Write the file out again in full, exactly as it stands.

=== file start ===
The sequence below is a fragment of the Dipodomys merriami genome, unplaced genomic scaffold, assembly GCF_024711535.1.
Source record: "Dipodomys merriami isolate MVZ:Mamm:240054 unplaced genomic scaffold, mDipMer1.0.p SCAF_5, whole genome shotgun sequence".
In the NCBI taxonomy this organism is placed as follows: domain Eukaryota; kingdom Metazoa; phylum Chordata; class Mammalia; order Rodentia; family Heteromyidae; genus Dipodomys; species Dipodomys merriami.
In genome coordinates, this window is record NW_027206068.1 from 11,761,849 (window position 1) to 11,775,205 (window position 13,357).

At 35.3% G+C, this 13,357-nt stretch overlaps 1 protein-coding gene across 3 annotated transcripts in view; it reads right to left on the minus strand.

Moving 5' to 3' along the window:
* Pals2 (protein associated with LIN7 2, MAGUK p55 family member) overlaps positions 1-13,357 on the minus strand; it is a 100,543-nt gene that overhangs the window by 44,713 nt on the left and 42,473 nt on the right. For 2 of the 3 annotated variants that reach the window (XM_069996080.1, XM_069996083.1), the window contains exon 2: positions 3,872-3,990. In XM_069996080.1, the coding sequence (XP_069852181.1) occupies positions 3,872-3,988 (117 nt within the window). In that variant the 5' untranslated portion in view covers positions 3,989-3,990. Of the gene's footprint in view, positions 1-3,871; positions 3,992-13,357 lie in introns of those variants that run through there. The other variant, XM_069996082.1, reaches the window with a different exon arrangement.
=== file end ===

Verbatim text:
The sequence below is a fragment of the Dipodomys merriami genome, unplaced genomic scaffold, assembly GCF_024711535.1.
Source record: "Dipodomys merriami isolate MVZ:Mamm:240054 unplaced genomic scaffold, mDipMer1.0.p SCAF_5, whole genome shotgun sequence".
In the NCBI taxonomy this organism is placed as follows: domain Eukaryota; kingdom Metazoa; phylum Chordata; class Mammalia; order Rodentia; family Heteromyidae; genus Dipodomys; species Dipodomys merriami.
In genome coordinates, this window is record NW_027206068.1 from 11,761,849 (window position 1) to 11,775,205 (window position 13,357).

At 35.3% G+C, this 13,357-nt stretch overlaps 1 protein-coding gene across 3 annotated transcripts in view; it reads right to left on the minus strand.

Moving 5' to 3' along the window:
* Pals2 (protein associated with LIN7 2, MAGUK p55 family member) overlaps positions 1-13,357 on the minus strand; it is a 100,543-nt gene that overhangs the window by 44,713 nt on the left and 42,473 nt on the right. For 2 of the 3 annotated variants that reach the window (XM_069996080.1, XM_069996083.1), the window contains exon 2: positions 3,872-3,990. In XM_069996080.1, the coding sequence (XP_069852181.1) occupies positions 3,872-3,988 (117 nt within the window). In that variant the 5' untranslated portion in view covers positions 3,989-3,990. Of the gene's footprint in view, positions 1-3,871; positions 3,992-13,357 lie in introns of those variants that run through there. The other variant, XM_069996082.1, reaches the window with a different exon arrangement.